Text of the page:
When the Buffalo Sabres announced the hiring of Tim Murray as general manager and Craig Patrick as a special adviser, the organization seemed to be complete. After many months of searching, Pat LaFontaine finally put all of the pieces together for the front office that he feels can build a Stanley Cup champion in Buffalo. LaFontaine made two very good hires as he chose men who are experienced in the game of hockey and experienced in running an NHL team.
But there is still one little piece of business to attend to.
As of right now, Ted Nolan is still the interim head coach of the Sabres. When Nolan was first hired to replace Ron Rolston, there was no general manager in place for the team. Pat LaFontaine made it clear that Nolan was an interim head coach until a general manager could be hired, and Nolan went right to work putting his stamp on the roster. In just a few short months, the team plays harder, works more and is starting to look like a Ted Nolan team. The pieces are still not quite there, but Nolan is doing the best with what he has.
There are several reasons why it is necessary to remove the interim tag from Ted Nolan’s name. First of all, the Sabres have several players that are going to be unrestricted free agents after this season, and a prolonged sense of stability would go a long way towards keeping those players in Buffalo. Goaltender Ryan Miller and forward Matt Moulson are two players who will have options come July 1, and the team would like to see both those players stay in Buffalo.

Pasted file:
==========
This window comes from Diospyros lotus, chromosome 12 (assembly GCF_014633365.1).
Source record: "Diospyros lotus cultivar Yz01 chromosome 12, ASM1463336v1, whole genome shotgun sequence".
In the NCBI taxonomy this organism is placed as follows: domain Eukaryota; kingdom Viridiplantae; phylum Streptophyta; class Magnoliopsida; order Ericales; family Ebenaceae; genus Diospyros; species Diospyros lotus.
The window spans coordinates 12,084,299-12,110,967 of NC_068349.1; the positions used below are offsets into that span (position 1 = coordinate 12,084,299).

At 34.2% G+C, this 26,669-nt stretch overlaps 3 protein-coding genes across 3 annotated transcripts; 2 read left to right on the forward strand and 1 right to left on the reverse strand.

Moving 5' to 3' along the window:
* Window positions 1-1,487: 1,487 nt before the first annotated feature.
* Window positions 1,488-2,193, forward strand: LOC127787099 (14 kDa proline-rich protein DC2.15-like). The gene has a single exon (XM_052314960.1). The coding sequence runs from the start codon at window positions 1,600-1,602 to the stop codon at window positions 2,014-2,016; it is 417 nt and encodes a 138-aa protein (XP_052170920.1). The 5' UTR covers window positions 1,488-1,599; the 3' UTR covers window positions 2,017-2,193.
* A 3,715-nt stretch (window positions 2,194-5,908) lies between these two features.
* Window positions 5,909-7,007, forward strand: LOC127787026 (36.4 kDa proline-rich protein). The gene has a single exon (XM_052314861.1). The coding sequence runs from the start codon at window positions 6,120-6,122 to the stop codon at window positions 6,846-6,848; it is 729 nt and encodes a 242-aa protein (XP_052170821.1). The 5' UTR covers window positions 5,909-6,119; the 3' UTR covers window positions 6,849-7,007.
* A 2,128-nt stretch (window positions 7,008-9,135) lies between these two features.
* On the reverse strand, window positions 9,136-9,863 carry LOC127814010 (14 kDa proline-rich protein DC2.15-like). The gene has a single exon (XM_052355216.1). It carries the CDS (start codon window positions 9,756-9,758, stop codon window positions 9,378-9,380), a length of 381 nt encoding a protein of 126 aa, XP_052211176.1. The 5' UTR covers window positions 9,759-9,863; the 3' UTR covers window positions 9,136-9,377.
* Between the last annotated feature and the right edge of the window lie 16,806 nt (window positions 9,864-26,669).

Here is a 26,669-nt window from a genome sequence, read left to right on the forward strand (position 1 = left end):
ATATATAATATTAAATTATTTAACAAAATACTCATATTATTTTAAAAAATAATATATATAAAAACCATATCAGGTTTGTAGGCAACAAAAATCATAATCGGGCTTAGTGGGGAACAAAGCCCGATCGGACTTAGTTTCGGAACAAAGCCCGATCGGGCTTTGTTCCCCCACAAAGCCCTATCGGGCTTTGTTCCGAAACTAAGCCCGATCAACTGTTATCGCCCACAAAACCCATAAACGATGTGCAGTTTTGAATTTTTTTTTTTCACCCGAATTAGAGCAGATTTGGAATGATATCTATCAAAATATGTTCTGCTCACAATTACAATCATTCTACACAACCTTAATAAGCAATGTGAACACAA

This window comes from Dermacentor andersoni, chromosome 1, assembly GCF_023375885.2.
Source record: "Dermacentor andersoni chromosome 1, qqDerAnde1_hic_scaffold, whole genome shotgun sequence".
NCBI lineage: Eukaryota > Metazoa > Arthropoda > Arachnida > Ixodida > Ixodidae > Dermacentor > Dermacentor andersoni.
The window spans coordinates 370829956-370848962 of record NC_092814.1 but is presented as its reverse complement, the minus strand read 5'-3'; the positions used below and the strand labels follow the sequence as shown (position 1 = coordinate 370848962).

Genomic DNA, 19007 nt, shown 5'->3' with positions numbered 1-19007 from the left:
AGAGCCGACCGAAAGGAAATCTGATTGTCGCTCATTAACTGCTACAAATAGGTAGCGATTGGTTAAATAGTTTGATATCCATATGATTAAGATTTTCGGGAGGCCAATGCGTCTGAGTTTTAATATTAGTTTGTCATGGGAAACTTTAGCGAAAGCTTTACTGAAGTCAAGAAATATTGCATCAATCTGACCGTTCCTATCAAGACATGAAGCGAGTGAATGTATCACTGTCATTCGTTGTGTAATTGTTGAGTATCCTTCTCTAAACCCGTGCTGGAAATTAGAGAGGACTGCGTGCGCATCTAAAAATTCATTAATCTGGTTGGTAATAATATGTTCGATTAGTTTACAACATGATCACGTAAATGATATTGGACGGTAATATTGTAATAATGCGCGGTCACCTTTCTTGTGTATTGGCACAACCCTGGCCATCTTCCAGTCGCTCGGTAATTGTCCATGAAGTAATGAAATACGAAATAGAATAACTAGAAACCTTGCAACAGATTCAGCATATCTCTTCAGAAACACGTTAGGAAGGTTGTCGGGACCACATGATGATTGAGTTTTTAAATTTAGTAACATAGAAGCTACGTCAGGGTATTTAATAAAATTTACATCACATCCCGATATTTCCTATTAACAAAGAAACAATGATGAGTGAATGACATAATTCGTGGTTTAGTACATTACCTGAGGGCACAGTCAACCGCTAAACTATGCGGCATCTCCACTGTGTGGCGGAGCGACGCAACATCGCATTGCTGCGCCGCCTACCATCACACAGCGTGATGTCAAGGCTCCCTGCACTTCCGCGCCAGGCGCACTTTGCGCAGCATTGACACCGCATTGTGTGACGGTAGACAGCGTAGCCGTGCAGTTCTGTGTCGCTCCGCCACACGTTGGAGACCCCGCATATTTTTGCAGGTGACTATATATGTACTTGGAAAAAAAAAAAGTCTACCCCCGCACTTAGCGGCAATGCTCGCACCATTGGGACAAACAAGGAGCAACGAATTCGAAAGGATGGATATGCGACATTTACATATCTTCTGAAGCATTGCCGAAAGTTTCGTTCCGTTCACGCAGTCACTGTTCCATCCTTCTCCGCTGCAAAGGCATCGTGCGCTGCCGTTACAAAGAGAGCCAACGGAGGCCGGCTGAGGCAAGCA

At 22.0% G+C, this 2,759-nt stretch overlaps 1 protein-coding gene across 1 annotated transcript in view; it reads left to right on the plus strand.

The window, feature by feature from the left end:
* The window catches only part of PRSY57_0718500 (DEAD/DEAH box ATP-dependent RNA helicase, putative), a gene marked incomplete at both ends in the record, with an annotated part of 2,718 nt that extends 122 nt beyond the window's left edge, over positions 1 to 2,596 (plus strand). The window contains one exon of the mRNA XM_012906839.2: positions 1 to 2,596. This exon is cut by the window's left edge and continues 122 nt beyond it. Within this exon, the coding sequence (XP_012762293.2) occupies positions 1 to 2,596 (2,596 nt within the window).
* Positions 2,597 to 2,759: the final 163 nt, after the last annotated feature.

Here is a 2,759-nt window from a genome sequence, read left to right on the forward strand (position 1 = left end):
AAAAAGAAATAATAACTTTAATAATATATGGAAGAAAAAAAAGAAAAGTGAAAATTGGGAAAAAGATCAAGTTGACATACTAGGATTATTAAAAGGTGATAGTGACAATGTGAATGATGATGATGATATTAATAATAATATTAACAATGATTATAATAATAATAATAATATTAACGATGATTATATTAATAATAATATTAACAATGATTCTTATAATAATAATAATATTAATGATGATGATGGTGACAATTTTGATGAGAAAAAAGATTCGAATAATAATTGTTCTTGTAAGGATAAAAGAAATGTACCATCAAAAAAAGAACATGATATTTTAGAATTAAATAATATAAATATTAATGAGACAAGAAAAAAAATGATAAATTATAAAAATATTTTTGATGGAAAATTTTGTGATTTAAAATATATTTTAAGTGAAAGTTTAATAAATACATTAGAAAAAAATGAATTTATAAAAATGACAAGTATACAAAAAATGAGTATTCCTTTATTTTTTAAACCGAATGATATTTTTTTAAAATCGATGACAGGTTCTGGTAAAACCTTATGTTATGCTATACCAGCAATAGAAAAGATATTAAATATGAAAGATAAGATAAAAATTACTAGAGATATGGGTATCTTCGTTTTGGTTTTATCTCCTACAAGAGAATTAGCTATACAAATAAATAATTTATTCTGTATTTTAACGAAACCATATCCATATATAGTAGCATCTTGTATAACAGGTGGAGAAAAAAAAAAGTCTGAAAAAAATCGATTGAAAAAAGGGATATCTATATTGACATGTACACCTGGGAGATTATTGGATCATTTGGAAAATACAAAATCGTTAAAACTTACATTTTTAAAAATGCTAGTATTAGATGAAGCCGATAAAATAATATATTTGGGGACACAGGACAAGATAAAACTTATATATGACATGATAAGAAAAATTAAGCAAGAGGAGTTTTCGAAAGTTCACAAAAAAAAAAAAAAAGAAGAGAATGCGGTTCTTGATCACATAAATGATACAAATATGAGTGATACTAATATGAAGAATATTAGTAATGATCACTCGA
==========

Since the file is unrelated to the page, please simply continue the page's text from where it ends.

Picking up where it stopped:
Nolan is already acting like he is the head coach. He is deciding which players get called up and which players get sent down to the AHL affiliate in Rochester. It is probably a good bet that Nolan had a lot to do with the trades that brought in Linus Omark and Zenon Konopka as well. Instead of allowing Ted Nolan to play head coach, the Sabres should just go ahead and make him the head coach.
The longer Murray allows Nolan to be saddled with the interim tag, the sillier the whole situation starts to look. It also brings into question whether or not Murray is going to retain Nolan as the head coach, and that is not a rumor that the Sabres want circulating among the fanbase. There were literally parties in the streets of Buffalo when Ted Nolan was brought back to the Sabres. That positive energy can turn negative really quick if Nolan is not given a legitimate chance at turning this franchise around.
It may not be fair to question Murray’s decisions after only two weeks on the job, but making Nolan the full-time head coach was supposed to be a no-brainer. The longer this drags out, the worse it is making the new general manager look.